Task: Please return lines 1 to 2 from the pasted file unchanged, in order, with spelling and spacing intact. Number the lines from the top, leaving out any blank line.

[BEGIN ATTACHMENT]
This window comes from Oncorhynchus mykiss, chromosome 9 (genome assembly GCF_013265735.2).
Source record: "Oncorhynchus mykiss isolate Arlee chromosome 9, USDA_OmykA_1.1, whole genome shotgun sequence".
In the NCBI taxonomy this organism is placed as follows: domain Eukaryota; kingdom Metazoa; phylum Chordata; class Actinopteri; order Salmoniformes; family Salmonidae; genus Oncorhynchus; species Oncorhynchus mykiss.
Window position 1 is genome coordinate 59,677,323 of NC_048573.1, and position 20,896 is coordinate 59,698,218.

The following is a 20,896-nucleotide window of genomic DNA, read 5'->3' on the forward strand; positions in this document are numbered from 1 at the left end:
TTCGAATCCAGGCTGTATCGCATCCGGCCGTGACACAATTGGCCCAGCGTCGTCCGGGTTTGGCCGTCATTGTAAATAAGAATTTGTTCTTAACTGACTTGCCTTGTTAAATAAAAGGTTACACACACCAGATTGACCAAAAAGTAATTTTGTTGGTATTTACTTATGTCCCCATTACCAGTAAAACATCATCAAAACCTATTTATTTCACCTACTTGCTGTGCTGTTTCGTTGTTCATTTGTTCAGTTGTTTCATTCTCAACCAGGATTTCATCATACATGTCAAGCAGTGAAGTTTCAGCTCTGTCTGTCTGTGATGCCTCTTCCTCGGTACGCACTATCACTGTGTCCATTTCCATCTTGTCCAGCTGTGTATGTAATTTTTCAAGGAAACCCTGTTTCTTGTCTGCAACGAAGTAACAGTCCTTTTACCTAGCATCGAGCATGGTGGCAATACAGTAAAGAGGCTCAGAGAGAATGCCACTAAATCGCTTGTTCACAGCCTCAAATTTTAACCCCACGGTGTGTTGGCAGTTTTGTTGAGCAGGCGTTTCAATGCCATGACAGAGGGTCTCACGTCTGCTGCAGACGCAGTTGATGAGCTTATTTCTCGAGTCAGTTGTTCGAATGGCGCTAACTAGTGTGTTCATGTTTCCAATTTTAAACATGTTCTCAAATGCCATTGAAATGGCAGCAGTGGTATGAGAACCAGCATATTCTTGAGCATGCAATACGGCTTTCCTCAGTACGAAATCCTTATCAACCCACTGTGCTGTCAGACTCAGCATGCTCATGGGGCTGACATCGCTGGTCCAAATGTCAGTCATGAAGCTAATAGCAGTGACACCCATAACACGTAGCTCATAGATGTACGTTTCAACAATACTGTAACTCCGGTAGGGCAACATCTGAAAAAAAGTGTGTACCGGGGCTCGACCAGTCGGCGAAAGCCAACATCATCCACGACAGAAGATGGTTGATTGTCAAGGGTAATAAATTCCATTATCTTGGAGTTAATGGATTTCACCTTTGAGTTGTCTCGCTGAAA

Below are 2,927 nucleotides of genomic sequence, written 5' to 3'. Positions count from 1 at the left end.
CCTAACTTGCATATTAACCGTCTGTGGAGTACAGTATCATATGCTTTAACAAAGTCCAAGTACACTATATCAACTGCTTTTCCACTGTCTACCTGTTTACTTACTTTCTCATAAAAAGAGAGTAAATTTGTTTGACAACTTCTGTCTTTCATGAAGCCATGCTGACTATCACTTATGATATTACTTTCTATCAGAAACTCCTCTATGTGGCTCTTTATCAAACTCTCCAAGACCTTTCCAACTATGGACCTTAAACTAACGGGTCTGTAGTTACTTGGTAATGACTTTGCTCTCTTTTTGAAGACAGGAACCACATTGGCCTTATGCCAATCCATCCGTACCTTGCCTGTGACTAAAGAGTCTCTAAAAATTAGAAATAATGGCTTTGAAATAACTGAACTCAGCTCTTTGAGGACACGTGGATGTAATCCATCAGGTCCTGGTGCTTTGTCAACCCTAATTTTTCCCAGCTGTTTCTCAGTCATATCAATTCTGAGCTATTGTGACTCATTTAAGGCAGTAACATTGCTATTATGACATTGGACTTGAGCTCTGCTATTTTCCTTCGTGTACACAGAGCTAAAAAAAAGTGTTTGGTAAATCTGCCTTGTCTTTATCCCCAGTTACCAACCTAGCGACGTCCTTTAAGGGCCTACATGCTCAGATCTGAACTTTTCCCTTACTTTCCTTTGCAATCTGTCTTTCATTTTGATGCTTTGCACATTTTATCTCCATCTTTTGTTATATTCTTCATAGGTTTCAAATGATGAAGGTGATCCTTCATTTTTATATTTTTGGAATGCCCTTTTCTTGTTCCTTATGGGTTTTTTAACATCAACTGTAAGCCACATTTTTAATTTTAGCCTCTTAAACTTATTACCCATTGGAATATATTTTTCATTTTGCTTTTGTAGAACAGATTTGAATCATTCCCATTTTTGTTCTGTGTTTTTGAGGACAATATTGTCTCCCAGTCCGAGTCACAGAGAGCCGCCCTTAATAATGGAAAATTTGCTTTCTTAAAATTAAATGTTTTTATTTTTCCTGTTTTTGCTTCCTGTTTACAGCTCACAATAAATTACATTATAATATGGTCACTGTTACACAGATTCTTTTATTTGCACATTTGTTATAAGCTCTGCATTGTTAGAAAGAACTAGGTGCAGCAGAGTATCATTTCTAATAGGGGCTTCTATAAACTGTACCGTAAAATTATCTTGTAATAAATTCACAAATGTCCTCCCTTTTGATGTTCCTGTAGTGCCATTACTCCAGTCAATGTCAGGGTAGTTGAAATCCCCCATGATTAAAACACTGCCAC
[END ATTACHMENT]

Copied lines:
This window comes from Oncorhynchus mykiss, chromosome 9 (genome assembly GCF_013265735.2).
Source record: "Oncorhynchus mykiss isolate Arlee chromosome 9, USDA_OmykA_1.1, whole genome shotgun sequence".